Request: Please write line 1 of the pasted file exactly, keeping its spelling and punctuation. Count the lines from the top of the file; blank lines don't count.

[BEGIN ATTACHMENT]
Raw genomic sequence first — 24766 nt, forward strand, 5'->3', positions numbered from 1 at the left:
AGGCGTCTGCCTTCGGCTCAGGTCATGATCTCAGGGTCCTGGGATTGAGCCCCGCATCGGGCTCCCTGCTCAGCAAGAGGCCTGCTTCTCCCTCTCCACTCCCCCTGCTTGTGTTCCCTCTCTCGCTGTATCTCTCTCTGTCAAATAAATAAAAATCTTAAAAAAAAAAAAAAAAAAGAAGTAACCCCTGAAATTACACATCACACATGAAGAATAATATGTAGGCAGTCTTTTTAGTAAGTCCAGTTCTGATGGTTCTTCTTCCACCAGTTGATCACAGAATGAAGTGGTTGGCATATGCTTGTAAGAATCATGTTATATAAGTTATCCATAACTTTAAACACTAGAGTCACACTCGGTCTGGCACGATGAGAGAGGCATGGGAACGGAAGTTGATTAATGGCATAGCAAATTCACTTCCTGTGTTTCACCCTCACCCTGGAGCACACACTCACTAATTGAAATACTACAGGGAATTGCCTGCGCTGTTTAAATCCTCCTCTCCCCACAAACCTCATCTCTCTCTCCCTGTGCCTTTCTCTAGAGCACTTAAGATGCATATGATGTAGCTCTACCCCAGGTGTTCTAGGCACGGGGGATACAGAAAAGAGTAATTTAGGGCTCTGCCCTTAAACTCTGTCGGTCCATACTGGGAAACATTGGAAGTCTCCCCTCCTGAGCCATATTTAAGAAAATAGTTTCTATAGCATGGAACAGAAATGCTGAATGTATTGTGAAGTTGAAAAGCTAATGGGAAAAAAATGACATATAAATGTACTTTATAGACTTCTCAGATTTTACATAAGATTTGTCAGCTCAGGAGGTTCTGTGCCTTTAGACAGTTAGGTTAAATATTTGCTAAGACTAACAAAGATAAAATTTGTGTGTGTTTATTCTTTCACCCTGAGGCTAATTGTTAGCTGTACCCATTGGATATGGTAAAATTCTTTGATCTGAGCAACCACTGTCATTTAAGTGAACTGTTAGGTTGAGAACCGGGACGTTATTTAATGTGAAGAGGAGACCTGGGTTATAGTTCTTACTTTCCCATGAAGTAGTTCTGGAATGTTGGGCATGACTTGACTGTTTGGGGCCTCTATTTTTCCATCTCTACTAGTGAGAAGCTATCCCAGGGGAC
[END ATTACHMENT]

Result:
Raw genomic sequence first — 24766 nt, forward strand, 5'->3', positions numbered from 1 at the left: